So I was left pondering these “what ifs” ...
If the risks to the global banking system are overblown, PFF could provide the opportunity for both price appreciation (if preferred equities move toward par) and additional income.
If regulatory landscape changes and TruPS are called industry-wide, the weighted discount to par of over 2% could be attractive.
Or if things for the global economy just get worse from here ... well then now is not the time to jump in. But these discounts are probably worth watching as they might get larger and present opportunities down the road.
Notes:
1. These discounts are not mutually exclusive. For example, the discount in a fixed rate TruPS issues by a European financial company would be counted in all three groups.
Sources: BlackRock, Barclays Capital. All data as of 8/18/11 unless noted. Holdings are subject to change. Past performance does not guarantee future results.
Solomon Stewart contributed to this blog.

Carefully consider the iShares Funds’ investment objectives, risk factors, and charges and expenses before investing. This and other information can be found in the Funds’ prospectuses, which may be obtained by calling 1-800-iShares (1-800-474-2737), or by clicking the Prospectuses link. Read the prospectus carefully before investing.
Investing involves risk, including possible loss of principal.
In addition to the normal risks associated with investing, narrowly-focused investments typically exhibit higher volatility. A preferred stock fund may have lower returns than a common stock fund. Preferred stocks are not necessarily correlated with securities markets. Similar to bonds and bond funds, the Fund is subject to interest rate risk; as interest rates rise, the value of the preferred stocks held by the Fund are likely to decline. Removal of stocks from the index due to maturity, redemption, call features or conversion may cause a decrease in the yield of the Index and the Fund. Unlike debt securities, preferred stocks pay dividends at the discretion of the issuer's board of directors, which is not obligated to declare dividends.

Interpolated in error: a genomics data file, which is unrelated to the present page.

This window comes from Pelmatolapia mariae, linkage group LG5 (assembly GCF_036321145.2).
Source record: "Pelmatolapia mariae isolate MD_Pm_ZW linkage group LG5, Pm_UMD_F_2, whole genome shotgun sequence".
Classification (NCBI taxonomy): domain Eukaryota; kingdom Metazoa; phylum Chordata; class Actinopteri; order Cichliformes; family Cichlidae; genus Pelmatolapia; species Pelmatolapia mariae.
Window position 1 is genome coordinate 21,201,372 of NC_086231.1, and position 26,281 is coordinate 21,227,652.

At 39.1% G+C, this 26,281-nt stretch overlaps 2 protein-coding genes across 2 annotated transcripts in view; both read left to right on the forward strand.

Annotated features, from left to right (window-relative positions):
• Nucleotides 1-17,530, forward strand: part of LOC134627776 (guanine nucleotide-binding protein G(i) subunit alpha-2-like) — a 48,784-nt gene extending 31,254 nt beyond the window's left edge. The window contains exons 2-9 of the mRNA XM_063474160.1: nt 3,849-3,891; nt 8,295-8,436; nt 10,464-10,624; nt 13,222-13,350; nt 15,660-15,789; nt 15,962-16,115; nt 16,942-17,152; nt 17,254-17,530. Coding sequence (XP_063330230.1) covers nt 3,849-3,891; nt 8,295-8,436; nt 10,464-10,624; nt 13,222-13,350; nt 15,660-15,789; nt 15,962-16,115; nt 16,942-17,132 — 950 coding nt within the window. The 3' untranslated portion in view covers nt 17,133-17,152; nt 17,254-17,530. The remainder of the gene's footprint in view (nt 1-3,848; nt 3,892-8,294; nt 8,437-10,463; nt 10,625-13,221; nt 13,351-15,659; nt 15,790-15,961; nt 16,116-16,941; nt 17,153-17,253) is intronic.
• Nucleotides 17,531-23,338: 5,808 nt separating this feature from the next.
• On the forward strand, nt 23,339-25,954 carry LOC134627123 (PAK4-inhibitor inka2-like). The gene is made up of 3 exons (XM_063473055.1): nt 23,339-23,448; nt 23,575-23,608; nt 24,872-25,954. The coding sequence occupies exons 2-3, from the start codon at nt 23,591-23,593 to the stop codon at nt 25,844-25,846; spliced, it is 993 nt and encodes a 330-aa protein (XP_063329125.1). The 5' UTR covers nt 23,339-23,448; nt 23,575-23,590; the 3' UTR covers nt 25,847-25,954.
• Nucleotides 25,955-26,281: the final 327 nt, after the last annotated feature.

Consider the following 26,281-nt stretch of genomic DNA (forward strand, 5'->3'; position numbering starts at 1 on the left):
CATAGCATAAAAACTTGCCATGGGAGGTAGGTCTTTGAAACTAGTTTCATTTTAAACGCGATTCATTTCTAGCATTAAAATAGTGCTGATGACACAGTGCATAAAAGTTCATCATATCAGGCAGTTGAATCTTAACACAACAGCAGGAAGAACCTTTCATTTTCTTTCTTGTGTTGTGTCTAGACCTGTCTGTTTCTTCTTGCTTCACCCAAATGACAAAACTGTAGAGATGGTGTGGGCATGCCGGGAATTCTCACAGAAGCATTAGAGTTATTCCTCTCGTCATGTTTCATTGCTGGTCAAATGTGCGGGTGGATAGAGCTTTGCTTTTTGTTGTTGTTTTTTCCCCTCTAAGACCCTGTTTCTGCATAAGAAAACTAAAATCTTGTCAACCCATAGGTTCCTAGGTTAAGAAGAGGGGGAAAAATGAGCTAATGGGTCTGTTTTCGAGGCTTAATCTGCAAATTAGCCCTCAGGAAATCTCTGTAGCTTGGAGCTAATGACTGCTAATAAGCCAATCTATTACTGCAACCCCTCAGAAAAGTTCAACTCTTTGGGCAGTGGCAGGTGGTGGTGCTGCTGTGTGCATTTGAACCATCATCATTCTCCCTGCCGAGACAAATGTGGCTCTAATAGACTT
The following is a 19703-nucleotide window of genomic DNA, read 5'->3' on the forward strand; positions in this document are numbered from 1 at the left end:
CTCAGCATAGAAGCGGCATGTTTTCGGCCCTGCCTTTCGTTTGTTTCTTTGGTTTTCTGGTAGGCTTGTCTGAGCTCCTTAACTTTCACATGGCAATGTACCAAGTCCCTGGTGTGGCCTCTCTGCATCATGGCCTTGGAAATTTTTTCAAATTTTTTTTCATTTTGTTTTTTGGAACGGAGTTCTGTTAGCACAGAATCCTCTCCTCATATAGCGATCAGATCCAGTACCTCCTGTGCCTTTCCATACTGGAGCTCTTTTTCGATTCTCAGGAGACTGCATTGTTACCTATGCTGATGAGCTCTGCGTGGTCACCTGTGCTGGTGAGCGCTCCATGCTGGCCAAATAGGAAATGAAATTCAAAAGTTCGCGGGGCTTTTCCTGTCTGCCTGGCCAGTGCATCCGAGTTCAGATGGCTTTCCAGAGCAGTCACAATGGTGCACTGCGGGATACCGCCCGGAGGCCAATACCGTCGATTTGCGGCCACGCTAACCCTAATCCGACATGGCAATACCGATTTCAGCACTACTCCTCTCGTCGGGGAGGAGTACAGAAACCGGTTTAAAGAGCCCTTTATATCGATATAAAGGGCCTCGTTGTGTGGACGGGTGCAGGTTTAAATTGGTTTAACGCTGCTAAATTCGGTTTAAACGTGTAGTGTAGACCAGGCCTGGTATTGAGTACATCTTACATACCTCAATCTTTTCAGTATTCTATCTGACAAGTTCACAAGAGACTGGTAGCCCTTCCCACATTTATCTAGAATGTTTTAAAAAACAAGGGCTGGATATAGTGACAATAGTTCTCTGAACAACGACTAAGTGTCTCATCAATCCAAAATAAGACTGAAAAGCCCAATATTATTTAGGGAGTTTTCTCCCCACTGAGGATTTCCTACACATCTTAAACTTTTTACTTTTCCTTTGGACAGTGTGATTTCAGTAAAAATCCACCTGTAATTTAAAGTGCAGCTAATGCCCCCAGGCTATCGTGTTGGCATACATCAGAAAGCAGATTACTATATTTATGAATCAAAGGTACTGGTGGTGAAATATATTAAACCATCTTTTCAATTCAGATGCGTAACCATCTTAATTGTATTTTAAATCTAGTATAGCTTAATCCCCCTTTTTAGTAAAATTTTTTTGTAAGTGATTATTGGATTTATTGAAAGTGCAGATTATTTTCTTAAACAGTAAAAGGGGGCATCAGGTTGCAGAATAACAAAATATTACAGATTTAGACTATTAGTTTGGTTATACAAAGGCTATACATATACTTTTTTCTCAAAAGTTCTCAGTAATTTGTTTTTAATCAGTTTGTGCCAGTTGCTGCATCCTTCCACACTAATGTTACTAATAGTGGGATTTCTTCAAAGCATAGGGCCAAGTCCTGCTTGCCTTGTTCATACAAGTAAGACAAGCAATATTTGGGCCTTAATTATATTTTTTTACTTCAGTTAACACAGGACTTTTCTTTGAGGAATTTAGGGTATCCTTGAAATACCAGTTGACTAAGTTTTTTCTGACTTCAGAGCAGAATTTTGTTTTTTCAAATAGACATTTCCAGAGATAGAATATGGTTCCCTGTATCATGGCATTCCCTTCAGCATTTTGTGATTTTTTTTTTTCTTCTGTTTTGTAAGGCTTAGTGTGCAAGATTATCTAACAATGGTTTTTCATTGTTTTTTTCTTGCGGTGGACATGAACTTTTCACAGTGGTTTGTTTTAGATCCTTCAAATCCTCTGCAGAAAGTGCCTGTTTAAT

The iShares Funds (“Funds”) are distributed by SEI Investments Distribution Co. (“SEI”). BlackRock Fund Advisors (“BFA”) serves as the investment advisor to the Funds. The iShares Blog contributors are affiliated with BlackRock Fund Distribution Company (“BFDC”), which assists in the marketing of the Funds. BFA and BFDC are affiliates of BlackRock Institutional Trust Company, N.A. (“BlackRock”), none of which is affiliated with SEI.
The strategies discussed are strictly for illustrative and educational purposes and should not be construed as a recommendation to purchase or sell, or an offer to sell or a solicitation of an offer to buy any security. There is no guarantee that any strategies discussed will be effective. The information provided is not intended to be a complete analysis of every material fact respecting any strategy. The examples presented do not take into consideration commissions, tax implications or other transactions costs, which may significantly affect the economic consequences of a given strategy.
This material represents an assessment of the market environment at a specific time and is not intended to be a forecast of future events or a guarantee of future results. This information should not be relied upon by the reader as research or investment advice regarding the funds or any security in particular.
iShares Funds are not sponsored, endorsed, issued, sold or promoted by Standard & Poor's, nor does this company make any representation regarding the advisability of investing in iShares Funds. Neither SEI, nor BlackRock, nor any of their affiliates, are affiliated with Standard & Poor’s.
Disclosure: I have no positions in any stocks mentioned, and no plans to initiate any positions within the next 72 hours.
Source: Widening Discounts In Preferred Stocks: An Opportunity To Buy PFF?